Think your pain away, why meds may not be enough


By David Joel Miller

If being mentally healthy will reduce your physical pain why is it a last resort?

Chronic Pain

Chronic Pain
“Image courtesy of FreeDigitalPhotos.net”

Prescription drug use in America is at an all-time high. So is the abuse of prescription drugs. With more and stronger medications always being introduced why do so many Americans report chronic pain?

Doctors will prescribe all sorts of medication, sometimes even surgery, but when all else fails they will often refer the patient to counseling or a mindfulness class. Why is working on your thinking a last resort?

We know if you think about your pain, really concentrate on what is ailing you the pain grows in importance. It may even take over your life. This effect is true for both mental and physical pain.

Some simple mental techniques have been repeatedly shown to reduce the impact of pain and lessen the disability caused by those pains.

We know that those old pain involved expressions carry a lot of truth.

You are a pain in the neck – People who fit that description makes us feel sore in the neck region.

You make me sick – People who are disagreeable can affect our sleep and digestion.

We know from personal experience that dysfunctional interpersonal relationships can cause real physical pain. Learning to change or accept things in our life can go a long way towards managing our pain, both physical and mental.

Has there ever been a time when you were in serious pain and then something fun, a happy event occurred? For that brief time, you discover that you forget about your pain. Watching a funny program can reduce the feelings of sadness that are plaguing us.

In an earlier post, I wrote about “Don’t think about Elephants.” The process of trying not to think about a thing actually can make that item harder to forget. We find that rather than trying to not think about the pain, the pain in the back or the pain in the heart, we need to focus on things that are helpful and positive.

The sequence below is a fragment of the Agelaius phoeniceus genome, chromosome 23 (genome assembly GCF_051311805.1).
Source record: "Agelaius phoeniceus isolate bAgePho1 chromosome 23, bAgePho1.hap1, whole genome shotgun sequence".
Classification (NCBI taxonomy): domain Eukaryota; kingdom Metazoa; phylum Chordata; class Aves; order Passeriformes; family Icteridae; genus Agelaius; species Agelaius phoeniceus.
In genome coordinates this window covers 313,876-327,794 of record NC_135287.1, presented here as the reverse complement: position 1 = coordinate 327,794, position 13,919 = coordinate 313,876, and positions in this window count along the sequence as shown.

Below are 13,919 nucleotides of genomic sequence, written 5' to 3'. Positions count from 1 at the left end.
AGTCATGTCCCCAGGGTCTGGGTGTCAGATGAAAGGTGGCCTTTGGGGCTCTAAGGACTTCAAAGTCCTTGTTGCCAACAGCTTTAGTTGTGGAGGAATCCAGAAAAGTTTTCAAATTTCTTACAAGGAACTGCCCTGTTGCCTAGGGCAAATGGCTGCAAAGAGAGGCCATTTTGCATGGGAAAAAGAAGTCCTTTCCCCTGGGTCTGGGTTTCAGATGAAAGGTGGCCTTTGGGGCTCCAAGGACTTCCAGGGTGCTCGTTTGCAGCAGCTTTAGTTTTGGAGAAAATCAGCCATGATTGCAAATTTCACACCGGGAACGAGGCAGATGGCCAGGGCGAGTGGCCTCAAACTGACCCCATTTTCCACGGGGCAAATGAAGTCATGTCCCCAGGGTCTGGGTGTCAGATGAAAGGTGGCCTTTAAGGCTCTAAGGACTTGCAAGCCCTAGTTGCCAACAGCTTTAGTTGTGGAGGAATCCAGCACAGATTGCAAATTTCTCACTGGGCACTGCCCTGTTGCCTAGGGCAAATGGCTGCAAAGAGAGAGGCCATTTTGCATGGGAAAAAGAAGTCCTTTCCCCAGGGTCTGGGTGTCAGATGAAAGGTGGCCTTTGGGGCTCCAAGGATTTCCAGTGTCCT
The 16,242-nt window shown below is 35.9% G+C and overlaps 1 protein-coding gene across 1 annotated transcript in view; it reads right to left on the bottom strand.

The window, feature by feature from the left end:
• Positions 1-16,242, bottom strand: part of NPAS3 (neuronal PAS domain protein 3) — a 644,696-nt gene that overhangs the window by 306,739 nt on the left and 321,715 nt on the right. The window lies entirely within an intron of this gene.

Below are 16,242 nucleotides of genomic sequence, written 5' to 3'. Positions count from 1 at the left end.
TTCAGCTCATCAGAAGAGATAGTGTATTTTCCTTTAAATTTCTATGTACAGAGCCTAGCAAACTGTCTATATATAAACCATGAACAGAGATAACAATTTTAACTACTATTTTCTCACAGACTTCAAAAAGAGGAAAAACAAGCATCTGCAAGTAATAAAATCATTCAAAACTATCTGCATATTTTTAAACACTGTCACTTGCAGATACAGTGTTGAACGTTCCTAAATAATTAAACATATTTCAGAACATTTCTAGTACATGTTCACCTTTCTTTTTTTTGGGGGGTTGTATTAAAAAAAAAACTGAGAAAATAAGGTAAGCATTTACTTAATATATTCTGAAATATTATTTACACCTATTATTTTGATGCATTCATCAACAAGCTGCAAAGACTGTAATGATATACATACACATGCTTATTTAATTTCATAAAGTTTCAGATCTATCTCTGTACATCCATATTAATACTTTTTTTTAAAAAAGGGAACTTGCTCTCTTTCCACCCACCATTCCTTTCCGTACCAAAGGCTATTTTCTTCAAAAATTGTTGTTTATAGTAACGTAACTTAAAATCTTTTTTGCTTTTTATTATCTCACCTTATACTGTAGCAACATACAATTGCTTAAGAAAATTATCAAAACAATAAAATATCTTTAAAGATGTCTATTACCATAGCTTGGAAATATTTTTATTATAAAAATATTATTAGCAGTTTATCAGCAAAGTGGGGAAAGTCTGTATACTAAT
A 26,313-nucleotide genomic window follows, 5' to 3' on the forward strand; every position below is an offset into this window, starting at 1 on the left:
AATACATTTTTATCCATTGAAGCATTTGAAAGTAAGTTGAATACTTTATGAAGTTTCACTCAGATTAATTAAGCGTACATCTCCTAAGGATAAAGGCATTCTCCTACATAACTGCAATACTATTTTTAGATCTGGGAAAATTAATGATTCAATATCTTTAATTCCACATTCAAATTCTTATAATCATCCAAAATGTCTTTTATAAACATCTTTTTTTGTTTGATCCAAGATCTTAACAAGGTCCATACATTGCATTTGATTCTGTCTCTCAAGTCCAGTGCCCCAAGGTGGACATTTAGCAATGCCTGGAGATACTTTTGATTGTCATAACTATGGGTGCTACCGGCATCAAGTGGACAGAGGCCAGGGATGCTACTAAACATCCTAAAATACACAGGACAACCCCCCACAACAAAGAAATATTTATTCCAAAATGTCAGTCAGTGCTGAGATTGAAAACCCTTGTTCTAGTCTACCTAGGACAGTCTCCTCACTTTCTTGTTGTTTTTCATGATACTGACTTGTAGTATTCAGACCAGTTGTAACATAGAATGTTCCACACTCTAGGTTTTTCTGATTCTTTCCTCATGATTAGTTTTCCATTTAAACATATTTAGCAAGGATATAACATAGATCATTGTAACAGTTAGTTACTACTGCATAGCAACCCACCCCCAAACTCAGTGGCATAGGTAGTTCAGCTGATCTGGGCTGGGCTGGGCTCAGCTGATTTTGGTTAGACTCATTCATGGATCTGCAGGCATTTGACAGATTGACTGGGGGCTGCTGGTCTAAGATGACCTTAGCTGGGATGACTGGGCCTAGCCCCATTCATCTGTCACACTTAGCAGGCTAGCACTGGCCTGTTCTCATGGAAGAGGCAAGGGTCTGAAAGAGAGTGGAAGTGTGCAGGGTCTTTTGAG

Hospitals with chronic pain clinics have found that classes in exercise, yoga especially, mindfulness and other calming techniques can reduce pain for patients who had found no relief via the medication or surgery approaches.

Yoga and mindfulness are not some metaphysical hocus pocus. As it was explained to me mindfulness is nothing more than paying attention to what you are doing. Make sure that you are walking when you walk instead of brooding about your troubles.

And yoga? What about that? One instructor told me that yoga is just exercising while breathing. If you didn’t focus on improving your breathing, yoga would just be another type of calisthenics.

Something as simple as walking each day can have a significant effect on depression.

Learning to breathe, relax and clear your mind, can be especially helpful in reducing the stress and tension in the body.

So consider including some work on your thinking and your body as part of any pain management program. As always talk with your doctor before making any sudden changes but let that doctor know you are open to some counseling or exercise if that might help control your pain.

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For more about David Joel Miller and my work in the areas of mental health, substance abuse and Co-occurring disorders see the about the author page. For information about my other writing work beyond this blog check out my Google+ page or the Facebook author’s page, up under David Joel Miller. Posts to the “books, trainings, and classes” category will tell you about those activities. If you are in the Fresno California area, information about my private practice is at counselorfresno.com. A list of books I have read and can recommend is over at Recommended Books

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One thought on “Think your pain away, why meds may not be enough

  1. Hello David.

    I’m exercising at the moment to keep my mind and body healthy. It makes a heap of difference to me not falling into any kind of Depressive Mood. Way better than any medication. Nite from Oz.Paula xxx

    Like

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